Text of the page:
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Communities in Bangladesh build disaster-resilient homes

In an effort to create new methods of preparing for natural disasters, some Bangladesh residents, with the help of humanitarians, have built "disaster-resilient settlements," IRIN reports.

"The houses, built on 2-meter concrete stilts, are designed to withstand a tidal surge of up to six feet and winds of up to 150 miles per hour, Aminul Islam, assistant director at the country's UN Development Programme office, told the publication.

Residents of the Southern city of Shymnaga helped build the 50 houses, dubbed the disaster-resilient habitat in this fashion, which can accommodate up to 300 people.

The plan was put into action to help residents cope with the prevalent cyclones that strike the bay more frequently now than in years past. Cyclone Aila in 2009 caused millions of dollars in damages and left people homeless and without food security, clean water and in many cases, without work.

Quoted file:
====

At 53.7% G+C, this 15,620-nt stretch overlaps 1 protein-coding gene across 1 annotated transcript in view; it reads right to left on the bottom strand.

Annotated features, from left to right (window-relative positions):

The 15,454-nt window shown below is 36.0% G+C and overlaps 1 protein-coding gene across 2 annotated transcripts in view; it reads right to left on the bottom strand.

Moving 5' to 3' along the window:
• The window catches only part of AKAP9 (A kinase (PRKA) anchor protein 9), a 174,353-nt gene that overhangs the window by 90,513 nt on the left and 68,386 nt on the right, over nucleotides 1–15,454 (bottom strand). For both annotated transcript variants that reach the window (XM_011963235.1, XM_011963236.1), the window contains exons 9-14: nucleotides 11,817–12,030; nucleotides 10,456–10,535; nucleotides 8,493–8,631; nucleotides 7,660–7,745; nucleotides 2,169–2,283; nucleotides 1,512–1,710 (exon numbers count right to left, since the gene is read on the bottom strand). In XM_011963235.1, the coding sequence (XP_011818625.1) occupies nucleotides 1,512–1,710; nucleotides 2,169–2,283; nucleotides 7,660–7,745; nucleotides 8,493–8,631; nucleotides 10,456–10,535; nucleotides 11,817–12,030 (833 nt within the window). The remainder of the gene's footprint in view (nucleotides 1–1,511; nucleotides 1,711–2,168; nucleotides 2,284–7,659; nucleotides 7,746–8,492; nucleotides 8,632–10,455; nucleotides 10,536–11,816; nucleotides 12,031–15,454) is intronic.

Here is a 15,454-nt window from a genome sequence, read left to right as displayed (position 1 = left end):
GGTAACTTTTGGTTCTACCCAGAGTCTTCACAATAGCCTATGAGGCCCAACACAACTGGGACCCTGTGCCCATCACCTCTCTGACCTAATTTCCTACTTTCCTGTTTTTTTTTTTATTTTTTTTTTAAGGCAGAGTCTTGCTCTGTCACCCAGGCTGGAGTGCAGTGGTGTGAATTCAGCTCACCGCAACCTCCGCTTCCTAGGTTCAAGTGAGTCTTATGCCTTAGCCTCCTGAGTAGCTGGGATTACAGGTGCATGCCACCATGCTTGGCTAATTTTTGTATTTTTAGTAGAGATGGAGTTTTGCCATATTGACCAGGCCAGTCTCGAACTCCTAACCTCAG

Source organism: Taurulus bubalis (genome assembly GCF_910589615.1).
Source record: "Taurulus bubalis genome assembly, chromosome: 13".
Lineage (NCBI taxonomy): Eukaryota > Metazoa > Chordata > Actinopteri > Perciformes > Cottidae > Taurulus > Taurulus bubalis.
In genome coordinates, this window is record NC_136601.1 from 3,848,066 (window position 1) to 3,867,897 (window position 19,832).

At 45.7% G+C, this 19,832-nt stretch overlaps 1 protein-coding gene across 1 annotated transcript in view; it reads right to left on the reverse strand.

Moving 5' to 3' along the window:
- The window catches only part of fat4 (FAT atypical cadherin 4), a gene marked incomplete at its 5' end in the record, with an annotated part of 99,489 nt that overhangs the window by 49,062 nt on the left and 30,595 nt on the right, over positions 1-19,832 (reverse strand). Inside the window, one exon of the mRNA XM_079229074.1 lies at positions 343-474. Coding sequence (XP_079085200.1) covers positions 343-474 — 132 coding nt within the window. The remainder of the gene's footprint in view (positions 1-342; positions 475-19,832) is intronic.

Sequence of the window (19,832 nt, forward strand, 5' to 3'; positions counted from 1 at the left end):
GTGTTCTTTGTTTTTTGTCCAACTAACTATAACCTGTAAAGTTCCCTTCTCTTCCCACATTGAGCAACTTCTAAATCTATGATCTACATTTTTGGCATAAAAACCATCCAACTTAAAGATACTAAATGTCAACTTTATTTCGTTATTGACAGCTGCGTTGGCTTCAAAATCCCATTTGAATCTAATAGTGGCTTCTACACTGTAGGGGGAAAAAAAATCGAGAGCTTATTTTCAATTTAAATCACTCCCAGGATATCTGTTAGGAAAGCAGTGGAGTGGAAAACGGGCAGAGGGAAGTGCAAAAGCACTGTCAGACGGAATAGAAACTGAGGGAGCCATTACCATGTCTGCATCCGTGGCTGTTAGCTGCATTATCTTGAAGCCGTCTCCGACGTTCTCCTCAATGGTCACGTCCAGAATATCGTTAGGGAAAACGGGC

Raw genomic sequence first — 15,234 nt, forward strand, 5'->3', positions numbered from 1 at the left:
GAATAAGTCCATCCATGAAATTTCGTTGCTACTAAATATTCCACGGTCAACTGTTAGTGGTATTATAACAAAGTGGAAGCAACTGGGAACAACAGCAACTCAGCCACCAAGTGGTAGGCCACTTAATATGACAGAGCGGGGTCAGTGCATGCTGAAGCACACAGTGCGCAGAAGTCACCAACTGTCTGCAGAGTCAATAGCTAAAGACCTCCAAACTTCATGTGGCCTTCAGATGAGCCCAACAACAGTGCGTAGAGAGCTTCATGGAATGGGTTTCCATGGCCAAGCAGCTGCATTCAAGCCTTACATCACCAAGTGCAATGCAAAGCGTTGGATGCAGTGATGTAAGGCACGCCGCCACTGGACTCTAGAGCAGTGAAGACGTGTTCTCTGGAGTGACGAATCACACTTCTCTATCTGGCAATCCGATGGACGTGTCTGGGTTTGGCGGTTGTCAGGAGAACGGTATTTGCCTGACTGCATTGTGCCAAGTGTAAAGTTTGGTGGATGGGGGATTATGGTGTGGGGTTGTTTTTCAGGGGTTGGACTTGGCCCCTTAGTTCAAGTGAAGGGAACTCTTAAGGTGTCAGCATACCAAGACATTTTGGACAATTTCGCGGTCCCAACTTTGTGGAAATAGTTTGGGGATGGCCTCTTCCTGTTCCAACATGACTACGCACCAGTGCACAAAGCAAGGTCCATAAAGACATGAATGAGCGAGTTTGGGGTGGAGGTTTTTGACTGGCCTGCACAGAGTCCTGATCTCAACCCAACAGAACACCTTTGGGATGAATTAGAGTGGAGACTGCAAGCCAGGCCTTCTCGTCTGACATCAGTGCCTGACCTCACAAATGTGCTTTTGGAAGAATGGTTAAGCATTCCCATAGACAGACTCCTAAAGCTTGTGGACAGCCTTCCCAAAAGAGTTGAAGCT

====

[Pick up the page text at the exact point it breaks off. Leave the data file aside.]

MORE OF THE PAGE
"I lost my house as well as eight goats, 20 ducks and 10 sacks of rice," Sulaya Khatum, who survived Aila, told the source. "I have been working as a day labourer ever since."

The new safe houses offer hope to people in the area, especially since they had a hand in building them.

"We know how to build strong houses; the challenge is building stronger communities," Khondaker Hasibul Kabir, the new disaster-resilient project's lead architect, told the news outlet. "In the process of building these habitats, the community has grown stronger, allowing for a quick and coordinated response in the event of a disaster."
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